Wilde Ganzen has written an article about the construction of mother and child clinics in Humla.
See the text below:
Maternity Care at High Altitude In the highest inhabited region in the world, child mortality rates are unfortunately very high as well. The Nepal Trust and Stichting Nepal are working to improve healthcare. Krijn de Best from Stichting Nepal tells the story.
What has been done with the money donated by our supporters?
Krijn: "We have built three clinics in the most remote areas of Nepal, for pregnant women and young children. With the support of Wilde Ganzen, we were able to furnish not only the buildings themselves but also with beds and medical equipment."
Did the entire project go as planned?
"We started with significant delays. We wanted to start building earlier, but after the 2015 earthquake, there were other priorities in the following years. When construction finally began, we faced a very harsh winter. But, that's the reality in Nepal when you're high in the mountains. And building itself isn't the hardest part; the real work begins afterward with skilled staff, good care, and maintenance."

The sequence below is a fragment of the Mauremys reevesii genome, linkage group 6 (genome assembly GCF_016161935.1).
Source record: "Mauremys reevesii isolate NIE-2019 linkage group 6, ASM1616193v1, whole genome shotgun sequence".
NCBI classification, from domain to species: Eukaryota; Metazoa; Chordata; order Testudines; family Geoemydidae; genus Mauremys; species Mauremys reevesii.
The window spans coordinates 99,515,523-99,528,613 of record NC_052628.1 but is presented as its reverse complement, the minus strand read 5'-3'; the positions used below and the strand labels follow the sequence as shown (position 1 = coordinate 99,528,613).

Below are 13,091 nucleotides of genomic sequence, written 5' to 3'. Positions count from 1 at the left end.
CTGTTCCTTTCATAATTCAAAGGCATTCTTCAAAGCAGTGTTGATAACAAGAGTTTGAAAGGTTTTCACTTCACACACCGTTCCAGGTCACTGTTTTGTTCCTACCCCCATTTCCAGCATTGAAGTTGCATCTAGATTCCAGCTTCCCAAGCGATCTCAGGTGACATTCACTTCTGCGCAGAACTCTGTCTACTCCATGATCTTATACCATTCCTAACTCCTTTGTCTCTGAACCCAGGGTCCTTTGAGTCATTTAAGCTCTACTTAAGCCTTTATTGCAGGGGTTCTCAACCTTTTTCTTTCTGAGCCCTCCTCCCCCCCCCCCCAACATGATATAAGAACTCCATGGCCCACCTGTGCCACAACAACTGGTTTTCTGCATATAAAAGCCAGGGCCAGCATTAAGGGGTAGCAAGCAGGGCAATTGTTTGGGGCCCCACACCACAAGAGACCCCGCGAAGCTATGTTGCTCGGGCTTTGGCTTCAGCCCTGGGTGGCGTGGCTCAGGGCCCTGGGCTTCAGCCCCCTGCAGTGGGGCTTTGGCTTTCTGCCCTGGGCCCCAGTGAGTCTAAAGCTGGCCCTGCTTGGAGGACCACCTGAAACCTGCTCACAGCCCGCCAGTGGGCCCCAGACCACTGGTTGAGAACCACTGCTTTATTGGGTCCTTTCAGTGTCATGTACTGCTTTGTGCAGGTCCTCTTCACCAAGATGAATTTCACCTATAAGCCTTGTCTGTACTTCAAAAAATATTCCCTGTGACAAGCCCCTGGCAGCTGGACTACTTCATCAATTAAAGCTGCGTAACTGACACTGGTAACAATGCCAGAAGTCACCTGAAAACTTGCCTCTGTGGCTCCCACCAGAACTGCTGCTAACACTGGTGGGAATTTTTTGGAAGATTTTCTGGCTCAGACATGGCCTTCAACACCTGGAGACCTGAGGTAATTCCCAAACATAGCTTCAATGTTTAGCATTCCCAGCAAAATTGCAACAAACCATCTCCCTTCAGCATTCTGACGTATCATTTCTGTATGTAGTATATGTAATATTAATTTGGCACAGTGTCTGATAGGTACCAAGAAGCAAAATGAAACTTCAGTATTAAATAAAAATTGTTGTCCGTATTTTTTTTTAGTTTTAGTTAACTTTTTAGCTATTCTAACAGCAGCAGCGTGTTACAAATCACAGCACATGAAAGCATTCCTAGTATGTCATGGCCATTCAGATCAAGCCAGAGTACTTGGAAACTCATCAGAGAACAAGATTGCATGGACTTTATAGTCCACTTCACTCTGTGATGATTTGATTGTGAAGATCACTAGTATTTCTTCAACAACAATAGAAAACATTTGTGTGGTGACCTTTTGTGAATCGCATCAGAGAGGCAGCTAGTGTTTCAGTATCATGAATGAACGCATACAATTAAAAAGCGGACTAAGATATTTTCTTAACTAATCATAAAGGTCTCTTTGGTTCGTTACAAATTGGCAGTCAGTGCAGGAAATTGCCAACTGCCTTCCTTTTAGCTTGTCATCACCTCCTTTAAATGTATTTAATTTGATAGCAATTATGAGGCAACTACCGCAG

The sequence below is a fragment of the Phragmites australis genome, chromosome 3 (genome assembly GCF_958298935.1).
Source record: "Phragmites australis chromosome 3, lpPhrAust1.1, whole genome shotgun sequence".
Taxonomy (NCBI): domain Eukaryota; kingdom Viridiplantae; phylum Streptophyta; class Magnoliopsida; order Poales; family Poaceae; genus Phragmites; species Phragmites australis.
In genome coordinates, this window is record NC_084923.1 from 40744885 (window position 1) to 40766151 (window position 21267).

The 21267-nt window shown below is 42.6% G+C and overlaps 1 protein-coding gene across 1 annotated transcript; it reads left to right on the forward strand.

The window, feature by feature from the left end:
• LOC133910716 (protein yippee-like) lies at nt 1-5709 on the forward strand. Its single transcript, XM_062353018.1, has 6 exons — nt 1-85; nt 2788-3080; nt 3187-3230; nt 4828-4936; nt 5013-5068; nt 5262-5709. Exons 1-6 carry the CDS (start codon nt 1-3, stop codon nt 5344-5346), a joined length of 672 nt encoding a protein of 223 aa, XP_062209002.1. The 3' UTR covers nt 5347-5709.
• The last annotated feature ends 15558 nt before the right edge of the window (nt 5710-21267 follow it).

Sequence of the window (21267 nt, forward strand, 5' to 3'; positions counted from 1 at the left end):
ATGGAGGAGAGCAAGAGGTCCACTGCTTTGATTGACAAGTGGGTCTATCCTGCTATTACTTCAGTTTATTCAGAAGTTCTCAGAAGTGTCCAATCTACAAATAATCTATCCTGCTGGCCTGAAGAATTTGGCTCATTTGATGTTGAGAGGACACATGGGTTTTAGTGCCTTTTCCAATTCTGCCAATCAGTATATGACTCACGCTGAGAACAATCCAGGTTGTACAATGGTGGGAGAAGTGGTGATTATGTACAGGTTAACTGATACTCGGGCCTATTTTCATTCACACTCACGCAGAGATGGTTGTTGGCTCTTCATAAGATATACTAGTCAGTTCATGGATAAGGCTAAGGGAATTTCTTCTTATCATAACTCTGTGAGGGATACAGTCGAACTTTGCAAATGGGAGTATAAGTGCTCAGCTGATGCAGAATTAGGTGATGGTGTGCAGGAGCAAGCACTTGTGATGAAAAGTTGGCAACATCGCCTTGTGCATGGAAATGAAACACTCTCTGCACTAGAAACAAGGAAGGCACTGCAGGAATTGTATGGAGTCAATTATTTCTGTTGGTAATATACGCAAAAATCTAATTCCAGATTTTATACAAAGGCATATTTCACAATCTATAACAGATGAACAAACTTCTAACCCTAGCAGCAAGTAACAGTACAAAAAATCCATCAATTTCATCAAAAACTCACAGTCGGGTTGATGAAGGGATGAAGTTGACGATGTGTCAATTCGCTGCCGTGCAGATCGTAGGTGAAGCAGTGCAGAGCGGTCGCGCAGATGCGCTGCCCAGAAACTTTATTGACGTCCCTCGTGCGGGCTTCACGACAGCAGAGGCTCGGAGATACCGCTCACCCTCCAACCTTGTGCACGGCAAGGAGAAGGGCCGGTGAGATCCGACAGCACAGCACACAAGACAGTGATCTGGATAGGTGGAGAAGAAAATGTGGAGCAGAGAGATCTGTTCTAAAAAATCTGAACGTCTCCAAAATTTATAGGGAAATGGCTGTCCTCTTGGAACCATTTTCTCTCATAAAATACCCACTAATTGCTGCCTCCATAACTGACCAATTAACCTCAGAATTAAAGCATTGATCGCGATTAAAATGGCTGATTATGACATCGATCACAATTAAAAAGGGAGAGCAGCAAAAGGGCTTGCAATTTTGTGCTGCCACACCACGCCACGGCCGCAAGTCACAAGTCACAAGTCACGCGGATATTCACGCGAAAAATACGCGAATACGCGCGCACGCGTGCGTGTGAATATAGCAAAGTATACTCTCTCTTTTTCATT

How was it ensured that the clinics will still be there in ten years?
"The Nepalese government is proud of these clinics and has taken over management. This means they pay the salaries of the staff. The clinics have a committee that oversees maintenance, and local people help out if, for example, the road to the clinic needs repairs."
What does the clinic mean for the people in this region?
"These people live incredibly remotely. To give you an idea: to get there, you have to take two planes from the capital and then walk for two days. There used to be no doctor nearby; women gave birth in a shed without assistance. With proper care, complications decrease, and babies get a better start."
Is this project now completed for you?
"No, we support, among other things, educational programs. We want to train local midwives and technicians so that people can do more for themselves. And now, with COVID-19, with the support of Wilde Ganzen, we provide emergency relief and the clinics are equipped to care for COVID-19 patients."